But for all of Mugabe's wily tactics, he is burdened by an economy that went into free fall in 2000 when agricultural land owned by whites was seized, an act that has reaped only disaster. About a quarter of Zimbabwe's 13 million people have fled the country; 80 percent to 90 percent of those left are unemployed. The president now acknowledges his people's hardship but defends his policies as post-colonial justice, insisting that "national sovereignty" is at stake.

His two leading opponents argue that the confiscated farms have not been used to benefit the poor but rather to reward Mugabe's friends.

One of those candidates is Morgan Tsvangirai, who received 42 percent of the official vote in 2002 and contends that the election was stolen from him. Last March, Tsvangirai was so badly beaten by the police at a prayer rally that his bruised head resembled a melon that had been rolled down a hillside. This time, he has campaigned largely without interference, speaking to huge crowds.

"We expect the enemies of justice to engage in every trick in the book," Tsvangirai said on Sunday.

Members of his party, the Movement for Democratic Change, allege that nine million ballots have been printed, even though there are only 5,9 million voters. They suggest the surplus will end up marked for Mugabe.

The other main challenger is Simba Makoni, a former finance minister and longtime Zanu-PF stalwart. He has the vocal support of a few other well-known party dissidents and perhaps the furtive backing of many more. It is a common parlour game in Harare to speculate about which of Mugabe's professed loyalists now secretly support Makoni - and whether that clandestine support might pry apart the party's vote-rigging apparatus.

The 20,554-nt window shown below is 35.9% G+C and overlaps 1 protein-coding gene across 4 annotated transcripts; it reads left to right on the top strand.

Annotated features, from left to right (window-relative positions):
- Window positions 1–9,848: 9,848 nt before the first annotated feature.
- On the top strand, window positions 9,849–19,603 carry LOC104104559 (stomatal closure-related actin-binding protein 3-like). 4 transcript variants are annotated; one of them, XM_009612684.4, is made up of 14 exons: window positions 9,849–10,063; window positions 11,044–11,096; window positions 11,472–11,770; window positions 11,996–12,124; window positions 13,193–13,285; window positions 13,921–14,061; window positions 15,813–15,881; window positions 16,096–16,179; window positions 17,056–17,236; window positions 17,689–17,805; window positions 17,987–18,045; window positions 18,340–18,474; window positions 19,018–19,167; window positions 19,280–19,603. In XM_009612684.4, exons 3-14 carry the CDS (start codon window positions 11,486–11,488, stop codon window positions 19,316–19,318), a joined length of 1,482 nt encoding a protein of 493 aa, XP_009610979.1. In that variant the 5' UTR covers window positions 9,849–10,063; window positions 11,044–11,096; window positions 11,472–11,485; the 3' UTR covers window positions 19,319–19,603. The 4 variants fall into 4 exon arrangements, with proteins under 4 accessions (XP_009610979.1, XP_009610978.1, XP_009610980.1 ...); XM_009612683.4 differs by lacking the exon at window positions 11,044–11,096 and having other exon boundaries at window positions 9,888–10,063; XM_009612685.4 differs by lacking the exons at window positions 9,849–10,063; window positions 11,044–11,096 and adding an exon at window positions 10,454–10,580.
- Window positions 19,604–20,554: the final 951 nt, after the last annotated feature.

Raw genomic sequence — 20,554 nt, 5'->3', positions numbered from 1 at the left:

By law, the votes are supposed to be counted at each polling place, with the totals publicly posted. If that is widely done, groups like Kututwa's Zimbabwe Election Support Network can use sampling techniques to assess the accuracy of the national results. "But this posting of the vote has never happened," Kututwa said.

International election observers are being restricted to a select group of guests from non-European nations such as China, Iran, Libya, Russia and Venezuela. Also present is a delegation from the Southern Africa Development Community. In recent elections, as Mugabe's opponents cried foul, observers from SADC pronounced the voting process fair.

This past year, a delegation led by President Thabo Mbeki tried to get the political rivals in Zimbabwe to agree on new election procedures. Though several accommodations were reached, Mugabe has reneged on a majority of them. Most recently, he overturned a procedure barring policemen from inside polling stations.

Whatever the vote count, the outcome is likely to be vigorously disputed.

The army commander, General Constantine Chiwenga has been quoted as saying that the army will not abide by a result that favours "sellouts and agents of the West". He and others cast the election as a continuation of the liberation struggle.

Last week, the International Crisis Group, a non-profit organisation that seeks to prevent deadly conflicts, issued a report that called the situation "volatile, with a high risk of violence". It asked the African Union to prepare to broker a power-sharing deal that might save Zimbabwe from the mortal consequences of a wildly disputed election. - New York Times